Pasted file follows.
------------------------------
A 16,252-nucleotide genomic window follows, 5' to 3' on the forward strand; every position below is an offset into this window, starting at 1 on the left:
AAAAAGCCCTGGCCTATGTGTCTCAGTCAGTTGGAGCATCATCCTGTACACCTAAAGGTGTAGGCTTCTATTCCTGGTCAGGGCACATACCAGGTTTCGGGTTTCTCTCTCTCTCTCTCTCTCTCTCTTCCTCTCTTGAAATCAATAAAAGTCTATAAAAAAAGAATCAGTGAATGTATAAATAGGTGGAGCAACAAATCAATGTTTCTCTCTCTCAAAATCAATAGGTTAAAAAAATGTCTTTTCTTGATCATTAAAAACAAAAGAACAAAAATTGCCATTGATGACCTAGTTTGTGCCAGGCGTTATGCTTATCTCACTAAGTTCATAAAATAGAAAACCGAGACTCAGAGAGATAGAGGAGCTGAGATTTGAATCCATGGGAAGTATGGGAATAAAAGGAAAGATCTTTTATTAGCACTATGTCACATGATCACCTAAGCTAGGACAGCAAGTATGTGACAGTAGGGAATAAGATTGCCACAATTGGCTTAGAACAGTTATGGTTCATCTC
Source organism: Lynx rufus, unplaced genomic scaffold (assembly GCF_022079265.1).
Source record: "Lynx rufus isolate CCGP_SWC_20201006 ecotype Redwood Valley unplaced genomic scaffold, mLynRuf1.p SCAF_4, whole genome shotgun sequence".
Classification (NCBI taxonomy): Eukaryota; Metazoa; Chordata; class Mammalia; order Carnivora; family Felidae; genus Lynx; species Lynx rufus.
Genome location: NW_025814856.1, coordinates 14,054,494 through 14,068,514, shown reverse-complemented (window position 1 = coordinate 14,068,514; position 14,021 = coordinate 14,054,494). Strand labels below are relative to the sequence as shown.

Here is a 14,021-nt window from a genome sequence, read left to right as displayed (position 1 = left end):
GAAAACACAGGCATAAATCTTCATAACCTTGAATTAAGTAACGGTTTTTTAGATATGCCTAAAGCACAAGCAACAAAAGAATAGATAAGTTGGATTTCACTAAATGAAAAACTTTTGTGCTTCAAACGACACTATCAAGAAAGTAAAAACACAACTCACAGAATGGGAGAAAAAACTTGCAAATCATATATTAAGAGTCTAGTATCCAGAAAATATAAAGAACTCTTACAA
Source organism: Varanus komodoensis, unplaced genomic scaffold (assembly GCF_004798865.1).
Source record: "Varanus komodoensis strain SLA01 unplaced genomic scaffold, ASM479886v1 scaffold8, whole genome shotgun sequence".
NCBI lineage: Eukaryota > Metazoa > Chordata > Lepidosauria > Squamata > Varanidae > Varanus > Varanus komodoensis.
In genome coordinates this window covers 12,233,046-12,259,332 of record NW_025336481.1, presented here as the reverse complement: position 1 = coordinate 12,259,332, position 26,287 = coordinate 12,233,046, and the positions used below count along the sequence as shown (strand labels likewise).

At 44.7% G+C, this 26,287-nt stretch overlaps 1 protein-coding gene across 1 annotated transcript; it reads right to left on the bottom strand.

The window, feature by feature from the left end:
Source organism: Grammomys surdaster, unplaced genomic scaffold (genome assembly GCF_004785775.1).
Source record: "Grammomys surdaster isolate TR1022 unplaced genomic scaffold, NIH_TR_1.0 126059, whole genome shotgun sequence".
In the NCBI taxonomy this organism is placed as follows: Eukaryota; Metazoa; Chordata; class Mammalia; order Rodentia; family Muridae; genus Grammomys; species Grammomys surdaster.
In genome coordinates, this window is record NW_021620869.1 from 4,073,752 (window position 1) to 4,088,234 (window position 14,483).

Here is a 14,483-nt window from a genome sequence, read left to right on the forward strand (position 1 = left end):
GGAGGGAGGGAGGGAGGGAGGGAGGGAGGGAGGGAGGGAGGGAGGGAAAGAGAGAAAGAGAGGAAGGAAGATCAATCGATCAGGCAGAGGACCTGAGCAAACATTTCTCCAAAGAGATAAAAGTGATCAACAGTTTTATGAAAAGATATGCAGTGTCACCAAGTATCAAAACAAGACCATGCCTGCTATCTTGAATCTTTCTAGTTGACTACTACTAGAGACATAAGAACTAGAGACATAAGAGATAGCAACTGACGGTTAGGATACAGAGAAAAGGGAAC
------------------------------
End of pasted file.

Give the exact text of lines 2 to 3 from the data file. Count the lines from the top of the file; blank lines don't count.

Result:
AAAAAGCCCTGGCCTATGTGTCTCAGTCAGTTGGAGCATCATCCTGTACACCTAAAGGTGTAGGCTTCTATTCCTGGTCAGGGCACATACCAGGTTTCGGGTTTCTCTCTCTCTCTCTCTCTCTCTCTTCCTCTCTTGAAATCAATAAAAGTCTATAAAAAAAGAATCAGTGAATGTATAAATAGGTGGAGCAACAAATCAATGTTTCTCTCTCTCAAAATCAATAGGTTAAAAAAATGTCTTTTCTTGATCATTAAAAACAAAAGAACAAAAATTGCCATTGATGACCTAGTTTGTGCCAGGCGTTATGCTTATCTCACTAAGTTCATAAAATAGAAAACCGAGACTCAGAGAGATAGAGGAGCTGAGATTTGAATCCATGGGAAGTATGGGAATAAAAGGAAAGATCTTTTATTAGCACTATGTCACATGATCACCTAAGCTAGGACAGCAAGTATGTGACAGTAGGGAATAAGATTGCCACAATTGGCTTAGAACAGTTATGGTTCATCTC
Source organism: Lynx rufus, unplaced genomic scaffold (assembly GCF_022079265.1).